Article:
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Trends indicate that the current surge of COVID-19 cases in West Virginia might be peaking.

However, hospitalizations, ICU visits and deaths are projected to continue climbing for two to six weeks, state officials said Monday. And they announced a plan to assist understaffed hospitals in dealing with a surge of patients.

The plan calls for reimbursing hospitals that are forced to defer elective surgical procedures, primarily in outpatient settings, and also are required to hire contract employees to fill staffing vacancies.

Dr. Clay Marsh, vice president for health sciences at West Virginia University and the state’s COVID-19 czar, said the goal is to avoid having to ration medical care at overcrowded hospitals, as has occurred in Alaska and Idaho.

“We are well positioned today to continue to provide full services to all West Virginians, regardless of illness,” Marsh said Monday. “We also know we are operating on a fragile precipice where, if we don’t pay attention and support our hospitals, we may not be able to in the future.”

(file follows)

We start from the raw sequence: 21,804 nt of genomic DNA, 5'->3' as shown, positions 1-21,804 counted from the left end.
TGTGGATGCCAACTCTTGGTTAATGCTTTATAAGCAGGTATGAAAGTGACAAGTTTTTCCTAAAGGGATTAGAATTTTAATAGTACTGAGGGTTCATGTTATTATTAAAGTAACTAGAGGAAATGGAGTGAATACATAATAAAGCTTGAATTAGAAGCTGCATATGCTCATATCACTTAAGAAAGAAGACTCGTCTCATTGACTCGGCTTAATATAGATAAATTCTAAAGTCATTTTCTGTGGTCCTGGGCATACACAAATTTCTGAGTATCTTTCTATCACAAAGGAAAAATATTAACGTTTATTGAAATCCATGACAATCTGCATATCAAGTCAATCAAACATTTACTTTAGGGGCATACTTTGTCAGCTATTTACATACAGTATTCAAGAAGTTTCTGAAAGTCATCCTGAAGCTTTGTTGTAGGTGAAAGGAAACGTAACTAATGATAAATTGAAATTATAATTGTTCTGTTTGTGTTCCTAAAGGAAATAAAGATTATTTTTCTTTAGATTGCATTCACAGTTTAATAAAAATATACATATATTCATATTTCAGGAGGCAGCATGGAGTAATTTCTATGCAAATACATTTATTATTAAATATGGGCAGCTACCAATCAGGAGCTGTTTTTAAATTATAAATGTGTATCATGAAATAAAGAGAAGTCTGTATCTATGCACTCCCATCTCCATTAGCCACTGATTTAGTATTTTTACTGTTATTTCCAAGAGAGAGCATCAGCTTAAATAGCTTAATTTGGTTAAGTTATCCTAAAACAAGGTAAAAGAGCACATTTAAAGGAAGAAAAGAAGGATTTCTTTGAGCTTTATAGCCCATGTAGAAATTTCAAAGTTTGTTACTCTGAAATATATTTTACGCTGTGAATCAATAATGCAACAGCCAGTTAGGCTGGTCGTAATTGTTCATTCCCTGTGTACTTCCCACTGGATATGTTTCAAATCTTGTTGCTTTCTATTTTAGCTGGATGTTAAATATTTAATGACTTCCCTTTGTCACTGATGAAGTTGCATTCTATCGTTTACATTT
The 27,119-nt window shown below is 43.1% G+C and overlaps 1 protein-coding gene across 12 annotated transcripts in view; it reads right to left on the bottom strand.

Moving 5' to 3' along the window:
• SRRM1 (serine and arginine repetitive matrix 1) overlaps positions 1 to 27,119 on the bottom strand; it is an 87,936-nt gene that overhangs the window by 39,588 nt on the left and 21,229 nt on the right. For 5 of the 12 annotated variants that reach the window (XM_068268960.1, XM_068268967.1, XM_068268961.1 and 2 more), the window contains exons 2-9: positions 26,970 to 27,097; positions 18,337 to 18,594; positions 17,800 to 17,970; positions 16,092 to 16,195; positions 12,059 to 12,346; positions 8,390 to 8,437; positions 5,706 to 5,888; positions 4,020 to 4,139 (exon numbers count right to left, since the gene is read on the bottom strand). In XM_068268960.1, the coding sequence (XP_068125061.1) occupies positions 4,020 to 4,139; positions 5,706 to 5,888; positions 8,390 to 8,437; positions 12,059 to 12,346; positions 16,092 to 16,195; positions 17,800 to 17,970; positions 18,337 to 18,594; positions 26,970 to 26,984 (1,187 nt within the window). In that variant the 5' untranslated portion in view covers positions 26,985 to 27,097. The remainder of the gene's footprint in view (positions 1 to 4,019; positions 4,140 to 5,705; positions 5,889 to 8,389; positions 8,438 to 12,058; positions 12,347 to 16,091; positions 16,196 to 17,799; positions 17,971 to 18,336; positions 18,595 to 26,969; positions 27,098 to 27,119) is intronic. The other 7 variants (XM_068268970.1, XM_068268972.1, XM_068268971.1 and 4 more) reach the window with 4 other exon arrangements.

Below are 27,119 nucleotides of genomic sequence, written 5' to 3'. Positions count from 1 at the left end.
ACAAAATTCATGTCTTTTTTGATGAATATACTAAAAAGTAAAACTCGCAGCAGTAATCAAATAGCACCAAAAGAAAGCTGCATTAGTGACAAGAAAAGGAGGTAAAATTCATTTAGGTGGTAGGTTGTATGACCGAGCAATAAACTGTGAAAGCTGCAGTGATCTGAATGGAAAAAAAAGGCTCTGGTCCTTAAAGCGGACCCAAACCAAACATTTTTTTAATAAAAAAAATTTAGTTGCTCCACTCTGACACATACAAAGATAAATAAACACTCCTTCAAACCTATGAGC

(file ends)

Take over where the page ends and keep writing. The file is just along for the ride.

He said details of the reimbursement program will be provided at a future briefing. The plan is to use unexpended federal CARES Act and American Recovery Plan funds to reimburse hospitals that lose revenue from deferring elective procedures to move staff from outpatient surgery centers into hospitals, and to hire contract workers to address staff shortages.